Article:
Vinegar Painting

By Sal Marino

NOTE: If you are not familiar with faux type painting, I suggest you first read the article I have on marbleizing back on my homepage. This will give you a basic idea of the purpose for base coats along with using the proper color or combinations of colors for both your base coat and faux coat.

Vinegar Painting has been around for over 100 years. Initially it was used to reproduce the look of exotic wood grain patterns on interior house trim and furnishings. The main ingredients that made up the paint formula was water, sugar, vinegar and some finely ground powdered pigment. Because this paint contained no resins, it was not self sealing, therefore a coat of varnish had to be applied over the paint to seal it. The lack of resin in this paint can also be an advantage to the novice. You see, if you do not like the results after the paint has dried, (but before the varnish has been applied) you can wash it all off with water.

The Process:

First, you must prepare the surface as necessary. This could be by stripping, sanding cleaning etc. If the surface is porous, the next step is to apply either a sealer or primer. I prefer using oil based enamels for this. Let the sealer/primer coat dry very well, at least overnight. Now, apply the base coat color. This should also be an oil based enamel. It may take more than one coat to sufficiently cover the primer. If a second coat is needed, let the first, dry at least overnight, and apply second coat. Let this coat dry very well, at least 24 hours or according to manufacture’s directions. It’s best to wait longer.

Mixing the vinegar paint.

Mix together 1/4 cup of white vinegar, 1/2 cup of water, and 1 teaspoon of sugar. Mix until the sugar has dissolved. Now add your pigments to a separate, clean container. You can use either tempera or another type of finely ground pigment. These are available at art supply stores or through really good paint and woodfinishing supply companies. If you are not sure, tell the person in the art supply store what you are planning to use the pigment for and he/she may provide you with the proper substitute. Start out with a small amount or combinations of small amounts of dry pigment. You will have to experiment in order to achieve the color you want. Next, add just enough of the vinegar mixture you made to wet the pigment and make it a paste. Stir well until the whole mixture is smooth and not lumpy, then add a little more vinegar mixture and stir once more. Continue to slowly add vinegar mixture and stir until you obtain a syrup consistency. Next, cap the container and put aside.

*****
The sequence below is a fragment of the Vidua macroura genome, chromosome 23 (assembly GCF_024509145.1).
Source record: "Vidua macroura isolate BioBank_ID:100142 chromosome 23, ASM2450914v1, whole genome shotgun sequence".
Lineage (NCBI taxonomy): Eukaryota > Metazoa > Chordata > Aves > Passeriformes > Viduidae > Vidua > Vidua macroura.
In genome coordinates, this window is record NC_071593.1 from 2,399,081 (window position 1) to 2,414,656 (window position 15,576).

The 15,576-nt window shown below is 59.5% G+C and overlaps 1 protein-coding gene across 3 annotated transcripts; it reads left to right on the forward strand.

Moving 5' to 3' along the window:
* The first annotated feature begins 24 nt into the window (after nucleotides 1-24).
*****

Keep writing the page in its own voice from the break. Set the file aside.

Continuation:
Applying the paint.

The type of faux effect you wish to reproduce, naturally will depend upon what type of application methods and applicators you will need to use. I believe vinegar painting is not a good choice for marbleizing, but a better choice for graining. Wood grain patterns can be reproduced using many methods and tools such as using a graining comb, graining roller, fine bristle brushes, crumbled up rags or paper towel, the use of lacquering, artist’s, stenciling, stippling and feathering brushes. Regardless of what tools or methods you choose, you will have anywhere between 10 to 15 minutes before the paint dries. It’s best to work on small areas. If the paint dries before you finish, wipe it off with a damp cloth or sponge and apply another coat. You may also use a damp cotton swab to clean up any small splashes of paint. To achieve interesting effects, you may apply multiple coats of different colored vinegar paints on top of each other and also use different grain patterns. Please experiment with this on scrap before doing it on your good piece.


After the painting is done, wait at least three to five days before you apply the varnish. You may use either varnish or polyurethane. My favorite choice is a satin oil based polyurethane called Wood-Glo which can be purchased from Constantine’s, see source below.




Leather.gif (9489 bytes)

Return to Table of Contents   CLICK HERE

  home1.gif (9977 bytes)

Return To Sal Marino's Homepage